Sunday, August 01, 2010

Now it's news?

BP offers one-off payouts to stem Gulf oil spill lawsuits

This is pretty amazing.  We had to wait for a British paper to inform us of the BP/Feinberg payout plan.  Read this carefully:

The fund does not cap BP's liabilities at $20bn. But privately the company believes that it will not have to pay out anywhere near this sum. BP has hired a battery of lawyers to protect itself, and so far it has paid out $261m in claims.

When Feineberg takes over this month, for the first time claimants will be offered a one-off sum based on their future lost earnings, provided they agree not to sue BP.

"The fund will offer lump sum payments in return for an agreement not to pursue claims in court," a spokeswoman said. Claimants will also be able to receive an emergency payout to cover their lost income for up to six months without waiving their right to sue BP. BP had been making monthly payouts.

It's simply amazing that our local Gulf Coast media resources never got around to reporting this.  If there is a media outlet on the Gulf Coast who gives a damn about the people it serves, at the very least they would have reported the payout clause and at the most they should be calling for Feinberg to be replaced by a lawyer or a group of lawyers from the Gulf Coast region.  Instead Feinberg got a love letter and was portrayed as the messiah.  


Anonymous said...

They do give a damn about the people they serve, Zombie.

People who work for news outlets serve the advertizers, and the men their owners golf and drink with, the oil men, and the lawyers, judges, and politicians beholden to oil.

Get on the wrong side of someone important, and boy, do you ever learn how interconnected everything is.

They stand to lose access and money, so they are worse than gutless.

100 days to the next round of elections, and I'm thinking, if the dolphins busy dying or bleeding from every orifice had a vote, who would they vote for?

How would dolphins vote?

Drake Toulouse said...

No kidding...I've been reading about this on the blogs and actually written a thing or two myself, but the info never came from a mainstream source...never.

If I weren't such a cynic, I'd cry.

rcs said...

It's simply amazing that our local Gulf Coast media resources never got around to reporting this.

The Mobile Press-Register, among others, covered this on July 24th.

Editilla~New Orleans Ladder said...

Relaaaaxe...they got'yo backs:
[But lawyers argue that the calculation of future lost earnings is a tough task and it is also not known that whether the claimants would receive more compensation if they decided to sue BP in the courts. Brent Coon, a Houston-based lawyer, said: "These are mostly uneducated people."]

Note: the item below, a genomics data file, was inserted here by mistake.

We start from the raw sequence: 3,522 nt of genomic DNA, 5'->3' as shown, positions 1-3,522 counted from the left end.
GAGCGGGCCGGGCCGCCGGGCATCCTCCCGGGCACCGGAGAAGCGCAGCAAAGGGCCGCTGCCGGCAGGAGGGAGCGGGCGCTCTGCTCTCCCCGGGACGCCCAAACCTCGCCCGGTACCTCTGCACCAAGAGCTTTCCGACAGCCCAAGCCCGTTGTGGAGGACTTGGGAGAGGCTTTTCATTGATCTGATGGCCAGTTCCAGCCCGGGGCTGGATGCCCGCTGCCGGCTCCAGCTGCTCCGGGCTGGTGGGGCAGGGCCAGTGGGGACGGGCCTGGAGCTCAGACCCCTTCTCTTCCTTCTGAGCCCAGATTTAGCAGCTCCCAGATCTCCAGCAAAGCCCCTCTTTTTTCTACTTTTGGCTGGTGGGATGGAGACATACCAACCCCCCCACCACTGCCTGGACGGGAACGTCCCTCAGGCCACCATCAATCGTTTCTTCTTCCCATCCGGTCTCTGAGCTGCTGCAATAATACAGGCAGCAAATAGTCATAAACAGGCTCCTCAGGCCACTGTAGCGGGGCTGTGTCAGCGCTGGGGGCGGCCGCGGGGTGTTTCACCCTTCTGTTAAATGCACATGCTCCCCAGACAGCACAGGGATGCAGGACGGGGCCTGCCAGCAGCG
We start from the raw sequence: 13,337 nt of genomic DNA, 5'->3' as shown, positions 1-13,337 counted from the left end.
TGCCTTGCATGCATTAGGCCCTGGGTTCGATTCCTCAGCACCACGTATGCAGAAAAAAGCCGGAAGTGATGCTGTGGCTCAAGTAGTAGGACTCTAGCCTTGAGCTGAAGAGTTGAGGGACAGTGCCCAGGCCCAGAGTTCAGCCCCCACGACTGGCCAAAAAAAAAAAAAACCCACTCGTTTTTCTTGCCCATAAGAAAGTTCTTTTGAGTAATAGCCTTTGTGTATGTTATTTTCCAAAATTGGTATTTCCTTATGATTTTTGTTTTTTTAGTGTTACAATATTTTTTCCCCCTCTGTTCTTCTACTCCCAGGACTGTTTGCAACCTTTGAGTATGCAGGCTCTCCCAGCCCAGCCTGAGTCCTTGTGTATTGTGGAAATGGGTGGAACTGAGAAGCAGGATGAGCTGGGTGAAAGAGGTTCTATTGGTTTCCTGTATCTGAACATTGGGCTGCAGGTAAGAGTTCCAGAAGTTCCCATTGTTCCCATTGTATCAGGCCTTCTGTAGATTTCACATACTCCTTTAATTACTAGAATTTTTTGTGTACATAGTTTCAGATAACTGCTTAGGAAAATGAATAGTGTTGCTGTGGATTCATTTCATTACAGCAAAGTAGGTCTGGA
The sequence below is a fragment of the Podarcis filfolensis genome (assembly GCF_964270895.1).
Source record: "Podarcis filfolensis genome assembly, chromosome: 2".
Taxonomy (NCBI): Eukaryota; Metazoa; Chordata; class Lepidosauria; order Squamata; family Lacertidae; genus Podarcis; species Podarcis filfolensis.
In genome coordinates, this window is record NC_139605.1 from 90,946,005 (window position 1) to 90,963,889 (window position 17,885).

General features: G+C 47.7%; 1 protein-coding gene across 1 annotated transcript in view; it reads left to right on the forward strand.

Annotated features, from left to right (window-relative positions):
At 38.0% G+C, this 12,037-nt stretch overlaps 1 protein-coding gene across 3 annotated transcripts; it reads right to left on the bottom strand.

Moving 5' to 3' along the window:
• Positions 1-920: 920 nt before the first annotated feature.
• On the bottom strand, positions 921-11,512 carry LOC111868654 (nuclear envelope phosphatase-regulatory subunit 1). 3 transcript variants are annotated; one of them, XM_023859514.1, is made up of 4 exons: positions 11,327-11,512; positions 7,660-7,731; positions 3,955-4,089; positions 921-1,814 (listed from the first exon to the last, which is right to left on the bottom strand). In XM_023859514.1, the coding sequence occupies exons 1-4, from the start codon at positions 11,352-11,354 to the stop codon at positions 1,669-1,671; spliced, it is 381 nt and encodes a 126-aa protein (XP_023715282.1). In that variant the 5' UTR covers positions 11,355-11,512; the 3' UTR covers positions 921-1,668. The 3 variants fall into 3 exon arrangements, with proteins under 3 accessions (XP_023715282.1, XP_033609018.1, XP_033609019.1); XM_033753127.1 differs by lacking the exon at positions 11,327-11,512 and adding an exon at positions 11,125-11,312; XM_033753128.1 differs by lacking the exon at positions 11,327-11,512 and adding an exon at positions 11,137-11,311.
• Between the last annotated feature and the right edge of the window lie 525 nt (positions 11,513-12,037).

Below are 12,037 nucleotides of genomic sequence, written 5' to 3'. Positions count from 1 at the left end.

Cousin Pat said...

I thought the one-time lump payment in exchange for not filing suit was pretty standard business practice for every entity facing claims.

Carmen said...

Spray your aerosol cans! Pollute the rivers! Use lead paint in toys! Let's bring back asbestos! And sell more Chinese drywall!

The same people who are selling us global warming and other fright messages are now telling us the use of dispersants is not going to lead to long term effects. No cancers! Sign the documents you won't sue later! Dispersants are no more toxic than the oil itself, says the EPA as parroted by CNN.

Don't the politicians get it yet? My kid doesn't understand why his cat randomly bites him: I tell him it's because he sends mixed messages. You can't train the unthinking masses to do what you want, vote as you want, if you contradict every prior claim.

Cousin Pat said...

Maybe I'm just missing something, but it appears those filing claims here have three options:

A) Settle now, recieve X dollars and agree not to sue BP in the future;

B) Do not settle now, reserve the right to sue BP and others in the future;

C) Recieve payments for six months while trying to decide.

Now, I'm not a lawyer, and I may have this all the way wrong. But with the exception of Option C, is this very different from standard options regarding litigation anywhere in the United States? Didn't they do this on behalf of the airlines after September 11th?

I'm not saying I like it, but I'm not understanding the surprise/indignation very well. I pretty much figured this is how it would be done when the $20BN was first announced. Was there a statement somewhere that indicated this would not happen this way?

Carmen said...